· Discuss how and why this leadership model will enable Lawanda to be successful in her new role.
· Lawanda must choose among a group of candidates to fill the managerial position vacated by the manager of physical therapy. Referring to the models of managerial skills, responsibilities, and behaviors you have studied in this course,
· Identify the skills and competencies Lawanda should look for in a managerial candidate.
· Discuss the roles and responsibilities the new manager must be able to demonstrate in overseeing the work of a group of staff.
· Note that you do not have to include specifics of managing a physical therapy department; instead, focus on the general managerial roles and responsibilities the new manager would be expected to perform.
· In selecting the new manager of physical therapy, Lawanda can make a solo decision, or she can involve others in the organization in a group decision-making process.
· Analyze the options for Lawanda.
· Recommend a path forward that will best serve the organization,
· Defend your recommendations based on the literature.
· The current situation within the Downtown clinic suggests a lack of trust among employees for leaders and managers.
· Analyze how Lawanda and the managers who report to her (the clinic leadership team) can influence organizational culture and values to improve the situation that is described in the case study.
· Provide specific examples of actions that can be taken by the clinic leadership team to influence organizational culture and to regain the trust and respect of employees.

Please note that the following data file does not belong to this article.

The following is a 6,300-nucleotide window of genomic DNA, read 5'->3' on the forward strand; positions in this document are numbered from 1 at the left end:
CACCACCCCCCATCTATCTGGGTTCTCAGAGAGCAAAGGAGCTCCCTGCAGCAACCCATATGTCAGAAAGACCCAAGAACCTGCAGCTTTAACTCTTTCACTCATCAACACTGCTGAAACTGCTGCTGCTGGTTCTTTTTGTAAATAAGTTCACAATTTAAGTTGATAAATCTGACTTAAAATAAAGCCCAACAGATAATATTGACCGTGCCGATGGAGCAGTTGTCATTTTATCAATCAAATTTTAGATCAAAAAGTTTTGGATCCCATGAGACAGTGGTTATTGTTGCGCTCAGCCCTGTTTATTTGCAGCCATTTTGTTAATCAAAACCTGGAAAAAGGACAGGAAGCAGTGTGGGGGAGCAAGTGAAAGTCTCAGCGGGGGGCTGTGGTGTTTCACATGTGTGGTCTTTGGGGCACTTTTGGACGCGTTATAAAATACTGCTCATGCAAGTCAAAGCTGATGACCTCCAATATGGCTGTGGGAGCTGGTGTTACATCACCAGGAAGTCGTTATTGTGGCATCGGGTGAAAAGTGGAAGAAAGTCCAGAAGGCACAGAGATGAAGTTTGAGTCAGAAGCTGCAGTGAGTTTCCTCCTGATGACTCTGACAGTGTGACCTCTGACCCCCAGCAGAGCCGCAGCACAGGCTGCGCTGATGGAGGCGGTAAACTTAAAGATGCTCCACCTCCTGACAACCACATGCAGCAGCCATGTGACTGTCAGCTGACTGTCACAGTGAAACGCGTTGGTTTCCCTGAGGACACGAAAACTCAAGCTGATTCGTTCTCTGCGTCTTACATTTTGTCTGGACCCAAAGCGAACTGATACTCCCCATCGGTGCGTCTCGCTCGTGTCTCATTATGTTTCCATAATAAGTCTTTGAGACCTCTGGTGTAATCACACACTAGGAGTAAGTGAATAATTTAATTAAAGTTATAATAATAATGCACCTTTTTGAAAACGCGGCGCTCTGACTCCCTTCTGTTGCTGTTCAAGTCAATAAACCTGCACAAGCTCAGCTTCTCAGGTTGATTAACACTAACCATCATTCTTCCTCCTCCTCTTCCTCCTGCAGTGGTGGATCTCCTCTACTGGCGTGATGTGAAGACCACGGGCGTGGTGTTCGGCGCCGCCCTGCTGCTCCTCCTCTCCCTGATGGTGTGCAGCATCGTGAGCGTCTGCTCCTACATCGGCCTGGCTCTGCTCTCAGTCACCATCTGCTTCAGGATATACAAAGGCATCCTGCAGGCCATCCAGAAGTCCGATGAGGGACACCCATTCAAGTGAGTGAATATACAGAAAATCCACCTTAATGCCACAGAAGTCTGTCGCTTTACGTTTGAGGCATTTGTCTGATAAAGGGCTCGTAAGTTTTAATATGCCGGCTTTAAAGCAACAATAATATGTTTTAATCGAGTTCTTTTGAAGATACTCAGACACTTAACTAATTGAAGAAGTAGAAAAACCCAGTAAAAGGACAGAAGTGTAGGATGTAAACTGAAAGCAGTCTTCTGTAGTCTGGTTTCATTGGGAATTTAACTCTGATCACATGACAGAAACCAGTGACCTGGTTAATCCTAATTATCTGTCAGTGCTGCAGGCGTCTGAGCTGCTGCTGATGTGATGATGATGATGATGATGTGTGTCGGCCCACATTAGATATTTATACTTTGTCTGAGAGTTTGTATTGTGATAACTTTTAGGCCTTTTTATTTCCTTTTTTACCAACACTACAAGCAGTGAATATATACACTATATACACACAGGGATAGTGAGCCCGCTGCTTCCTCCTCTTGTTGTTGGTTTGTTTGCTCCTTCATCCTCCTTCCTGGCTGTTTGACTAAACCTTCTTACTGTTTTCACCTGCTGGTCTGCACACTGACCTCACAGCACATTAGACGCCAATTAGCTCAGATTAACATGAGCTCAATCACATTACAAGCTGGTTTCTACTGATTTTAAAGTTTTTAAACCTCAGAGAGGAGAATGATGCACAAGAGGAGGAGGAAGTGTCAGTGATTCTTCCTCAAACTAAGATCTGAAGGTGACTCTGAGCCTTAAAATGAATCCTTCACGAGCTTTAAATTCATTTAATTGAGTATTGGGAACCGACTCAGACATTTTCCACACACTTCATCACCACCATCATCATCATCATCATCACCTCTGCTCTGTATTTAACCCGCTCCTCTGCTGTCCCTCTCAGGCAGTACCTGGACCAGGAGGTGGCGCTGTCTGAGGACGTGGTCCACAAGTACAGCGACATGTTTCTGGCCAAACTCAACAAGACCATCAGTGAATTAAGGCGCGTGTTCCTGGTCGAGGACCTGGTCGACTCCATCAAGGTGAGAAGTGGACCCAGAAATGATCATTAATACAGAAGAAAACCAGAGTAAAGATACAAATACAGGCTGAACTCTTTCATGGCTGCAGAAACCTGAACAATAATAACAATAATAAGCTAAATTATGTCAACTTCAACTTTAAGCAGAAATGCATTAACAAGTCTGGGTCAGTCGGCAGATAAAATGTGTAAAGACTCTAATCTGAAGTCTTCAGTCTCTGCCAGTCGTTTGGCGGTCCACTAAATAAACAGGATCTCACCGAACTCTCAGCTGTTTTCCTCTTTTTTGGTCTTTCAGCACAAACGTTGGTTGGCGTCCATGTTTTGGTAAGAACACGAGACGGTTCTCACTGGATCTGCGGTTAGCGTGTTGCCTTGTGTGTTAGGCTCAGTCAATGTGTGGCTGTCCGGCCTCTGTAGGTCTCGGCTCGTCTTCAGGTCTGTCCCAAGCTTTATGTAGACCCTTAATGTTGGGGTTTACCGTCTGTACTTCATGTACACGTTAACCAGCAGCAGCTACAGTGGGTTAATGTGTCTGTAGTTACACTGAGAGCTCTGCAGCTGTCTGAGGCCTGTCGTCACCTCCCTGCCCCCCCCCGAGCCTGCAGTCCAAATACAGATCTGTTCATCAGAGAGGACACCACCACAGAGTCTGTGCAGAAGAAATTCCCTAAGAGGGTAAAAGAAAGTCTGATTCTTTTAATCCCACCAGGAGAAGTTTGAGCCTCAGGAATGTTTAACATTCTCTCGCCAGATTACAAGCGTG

· Lawanda must work with the clinic managers to develop a plan for transitioning staff from a paper-based medical record system to an electronic medical records system. Using one of the change management models you studied in this course,
· Recommend a path forward for the clinic leadership team in effecting the training and procedural changes that will be necessary to transition to the new electronic medical records system.
· Note that you do not have to identify specifics of a training plan nor the specifics of procedural changes. Instead, focus your response on the application of a change management model and how the clinic leadership team might support the required steps in supporting change efforts.
· The Downtown clinic leadership team has some work to do to get the clinic back on track and operating smoothly and successfully.
· Provide advice to the clinic leadership team on how to influence the motivation of employees within the Downtown clinic.
· Assess the specific motivational factors that can be employed to establish a more motivating environment within the clinic, citing contemporary literature.
The Southglenn Physical Therapy Clinics paper must be at least 2,400 words in length (not including title, abstract, and references pages), and must include references to at least six scholarly sources in addition to required books and articles. Include title, abstract, and reference pages in your paper. Format your paper according to APA Style as outlined in the Writing Center’s resource. Use resources listed in the to help you correctly format your paper.
Carefully review the for the criteria that will be used to evaluate your assignment.